Karl Smith -- Assistant Professor of Public Economics at UNC-CH & Blogger at Modeled Behavior
Climate Change has evolved into a political wedge issue in the United States. Part of the unfortunate fallout of this is that fossil fuels and renewables are viewed as competing tribal camps. One is either in the "drill-baby-drill" camp or in the solar power and plug-in hybrid camp.
An honest accounting, however, shows that these two energy paradigms are strongly complementary. Fossil fuels in general and oil and gas in particular provide ready sources of energy to support strong global growth.
A wealthy planet provides a large marketplace in which to recoup R&D costs from solar and battery research. And, completing the circle, more rapid solar development cuts down on long term emissions and the most troubling effects of climate change.
Some analysis suggests that photovoltaic generation of electricity could reach grid parity in 75 percent of the world's markets by 2020. As an economist, my tendency is to think physical scientists are underestimating the speed at which PV could overtake fossil fuels in the production of electricity.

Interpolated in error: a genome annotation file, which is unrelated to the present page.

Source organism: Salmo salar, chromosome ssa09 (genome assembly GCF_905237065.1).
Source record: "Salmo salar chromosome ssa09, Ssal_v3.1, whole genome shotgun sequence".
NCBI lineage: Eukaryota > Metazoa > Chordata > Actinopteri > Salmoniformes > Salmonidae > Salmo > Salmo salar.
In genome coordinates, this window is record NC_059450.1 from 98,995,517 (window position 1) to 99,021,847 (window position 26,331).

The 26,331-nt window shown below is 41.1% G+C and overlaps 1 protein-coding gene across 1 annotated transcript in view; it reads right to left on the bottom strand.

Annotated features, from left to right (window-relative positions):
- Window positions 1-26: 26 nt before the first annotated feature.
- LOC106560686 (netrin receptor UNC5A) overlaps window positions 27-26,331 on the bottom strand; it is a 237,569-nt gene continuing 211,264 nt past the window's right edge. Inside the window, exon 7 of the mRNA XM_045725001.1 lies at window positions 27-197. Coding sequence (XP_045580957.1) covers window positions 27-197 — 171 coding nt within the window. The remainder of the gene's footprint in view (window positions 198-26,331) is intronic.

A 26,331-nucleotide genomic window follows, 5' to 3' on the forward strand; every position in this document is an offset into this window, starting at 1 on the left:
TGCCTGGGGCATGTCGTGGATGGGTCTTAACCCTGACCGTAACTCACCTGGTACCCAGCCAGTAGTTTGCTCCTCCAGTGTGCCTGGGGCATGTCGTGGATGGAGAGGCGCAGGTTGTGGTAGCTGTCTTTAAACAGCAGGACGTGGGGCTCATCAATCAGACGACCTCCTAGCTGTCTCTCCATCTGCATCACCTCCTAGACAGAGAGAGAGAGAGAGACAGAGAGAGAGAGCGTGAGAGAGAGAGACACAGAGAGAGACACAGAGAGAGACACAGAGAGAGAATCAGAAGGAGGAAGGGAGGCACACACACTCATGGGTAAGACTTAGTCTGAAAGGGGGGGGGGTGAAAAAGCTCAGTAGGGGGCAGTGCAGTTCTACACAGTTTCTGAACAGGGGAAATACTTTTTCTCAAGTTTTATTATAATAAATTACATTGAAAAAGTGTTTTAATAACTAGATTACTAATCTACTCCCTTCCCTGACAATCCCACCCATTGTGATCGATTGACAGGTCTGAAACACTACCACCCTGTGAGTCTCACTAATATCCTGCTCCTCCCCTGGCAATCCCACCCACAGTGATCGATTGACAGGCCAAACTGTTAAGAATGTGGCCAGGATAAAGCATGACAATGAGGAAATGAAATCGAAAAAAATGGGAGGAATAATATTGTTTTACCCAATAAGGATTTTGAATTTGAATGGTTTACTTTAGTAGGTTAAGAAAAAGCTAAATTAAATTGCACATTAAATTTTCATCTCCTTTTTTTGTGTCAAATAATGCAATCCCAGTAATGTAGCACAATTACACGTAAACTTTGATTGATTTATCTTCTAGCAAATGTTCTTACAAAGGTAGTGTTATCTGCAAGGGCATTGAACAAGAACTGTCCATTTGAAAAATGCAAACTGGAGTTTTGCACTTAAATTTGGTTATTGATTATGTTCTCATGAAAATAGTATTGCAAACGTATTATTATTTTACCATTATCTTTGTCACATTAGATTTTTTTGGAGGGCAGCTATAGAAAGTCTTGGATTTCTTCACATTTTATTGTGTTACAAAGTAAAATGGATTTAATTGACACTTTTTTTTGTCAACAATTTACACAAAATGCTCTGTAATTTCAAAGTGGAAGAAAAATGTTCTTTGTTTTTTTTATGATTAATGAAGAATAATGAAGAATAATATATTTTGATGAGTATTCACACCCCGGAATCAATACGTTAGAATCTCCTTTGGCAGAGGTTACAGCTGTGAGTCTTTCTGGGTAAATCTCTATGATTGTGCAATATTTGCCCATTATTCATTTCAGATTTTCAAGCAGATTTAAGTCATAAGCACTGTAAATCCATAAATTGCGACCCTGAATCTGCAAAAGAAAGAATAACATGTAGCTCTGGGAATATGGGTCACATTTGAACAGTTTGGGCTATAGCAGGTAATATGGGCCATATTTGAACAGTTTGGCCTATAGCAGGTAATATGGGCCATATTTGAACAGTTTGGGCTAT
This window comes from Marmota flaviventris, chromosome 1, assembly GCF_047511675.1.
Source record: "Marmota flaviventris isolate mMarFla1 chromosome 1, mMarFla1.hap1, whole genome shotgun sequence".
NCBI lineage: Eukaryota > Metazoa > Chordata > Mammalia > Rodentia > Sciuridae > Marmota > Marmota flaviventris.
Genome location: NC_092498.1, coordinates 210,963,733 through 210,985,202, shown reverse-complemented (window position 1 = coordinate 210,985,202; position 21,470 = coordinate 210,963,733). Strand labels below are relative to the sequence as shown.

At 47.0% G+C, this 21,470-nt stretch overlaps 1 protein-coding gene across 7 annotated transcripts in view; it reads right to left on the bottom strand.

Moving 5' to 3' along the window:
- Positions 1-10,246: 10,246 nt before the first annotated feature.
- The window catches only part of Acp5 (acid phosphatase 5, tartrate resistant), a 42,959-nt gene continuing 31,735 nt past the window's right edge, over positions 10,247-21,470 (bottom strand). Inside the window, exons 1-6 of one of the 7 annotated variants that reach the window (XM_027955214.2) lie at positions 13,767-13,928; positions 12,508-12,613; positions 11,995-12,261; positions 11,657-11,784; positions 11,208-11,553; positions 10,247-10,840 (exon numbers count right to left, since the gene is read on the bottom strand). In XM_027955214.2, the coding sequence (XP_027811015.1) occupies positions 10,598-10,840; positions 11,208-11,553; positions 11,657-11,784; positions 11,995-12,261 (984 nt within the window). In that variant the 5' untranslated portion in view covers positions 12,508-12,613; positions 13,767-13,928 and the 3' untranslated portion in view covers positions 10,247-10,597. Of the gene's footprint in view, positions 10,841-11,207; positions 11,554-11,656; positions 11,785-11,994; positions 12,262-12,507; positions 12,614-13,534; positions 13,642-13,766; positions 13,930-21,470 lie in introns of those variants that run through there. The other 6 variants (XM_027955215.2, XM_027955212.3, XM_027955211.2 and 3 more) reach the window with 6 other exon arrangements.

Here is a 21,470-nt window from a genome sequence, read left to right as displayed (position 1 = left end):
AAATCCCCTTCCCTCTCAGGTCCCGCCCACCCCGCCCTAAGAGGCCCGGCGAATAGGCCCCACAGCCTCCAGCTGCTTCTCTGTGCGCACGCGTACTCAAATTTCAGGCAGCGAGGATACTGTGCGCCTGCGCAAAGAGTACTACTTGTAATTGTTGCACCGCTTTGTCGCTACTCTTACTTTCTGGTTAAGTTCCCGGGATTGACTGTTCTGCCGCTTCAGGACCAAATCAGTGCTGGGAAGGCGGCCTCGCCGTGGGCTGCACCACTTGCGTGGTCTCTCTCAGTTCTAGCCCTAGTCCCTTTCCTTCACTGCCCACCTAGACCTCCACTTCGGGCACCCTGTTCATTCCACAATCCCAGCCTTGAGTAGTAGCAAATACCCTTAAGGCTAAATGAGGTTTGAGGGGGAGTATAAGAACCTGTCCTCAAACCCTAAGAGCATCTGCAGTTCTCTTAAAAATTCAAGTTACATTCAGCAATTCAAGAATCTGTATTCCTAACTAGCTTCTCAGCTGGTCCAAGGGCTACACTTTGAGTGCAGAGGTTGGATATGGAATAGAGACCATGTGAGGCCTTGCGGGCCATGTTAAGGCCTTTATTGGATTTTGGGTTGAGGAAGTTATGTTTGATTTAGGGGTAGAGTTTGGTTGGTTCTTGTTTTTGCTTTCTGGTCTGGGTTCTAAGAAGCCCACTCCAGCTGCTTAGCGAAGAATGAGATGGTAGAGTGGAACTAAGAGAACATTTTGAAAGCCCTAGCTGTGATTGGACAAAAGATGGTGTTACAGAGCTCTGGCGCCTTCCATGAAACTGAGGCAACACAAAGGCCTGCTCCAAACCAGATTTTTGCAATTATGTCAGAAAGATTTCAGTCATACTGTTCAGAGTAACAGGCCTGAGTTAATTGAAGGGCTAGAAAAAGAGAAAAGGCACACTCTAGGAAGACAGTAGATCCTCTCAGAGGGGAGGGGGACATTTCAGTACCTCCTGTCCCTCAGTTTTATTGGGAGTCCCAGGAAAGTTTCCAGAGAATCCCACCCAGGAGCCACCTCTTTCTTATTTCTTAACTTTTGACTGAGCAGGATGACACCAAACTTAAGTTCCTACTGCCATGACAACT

As costs for the underlying technology fall, the incentive to lower the associated installation and infrastructure costs accelerates rapidly. A rapidly falling cost curve also provides enormous incentives for producers to rapidly establish dominance in the distribution channel.
If you know that there will be few if any barriers to entry in producing electric power then you want to build out a distribution system so advanced that no one can hope to match your lower costs of delivering power.
This arms race is likely to produce very rapid solar adoption. This effect will be magnified by the very low real interest rates that are likely to persist into the future. In a sense, the investment world is looking for a new bubble and solar power has all the right characteristics.
Seeing this vast potential in solar power, however, makes it all the more costly for us to delay or retard extraction of fossil fuels today. Cheap electricity puts downward pressure on the price of all fossil fuels, including to some extent oil. Battery technology may never replace gasoline, but repurposing natural gas from electricity and heat generation will increase its use as a long haul transportation fuel.
When prices fall far enough it will no longer be profitable to extract fossil fuels. The remaining carbon will simply be left in the ground.
In short, the more we invest in solar and the more rapidly the technology develops, the more we can afford to exploit our fossil fuel resources today.
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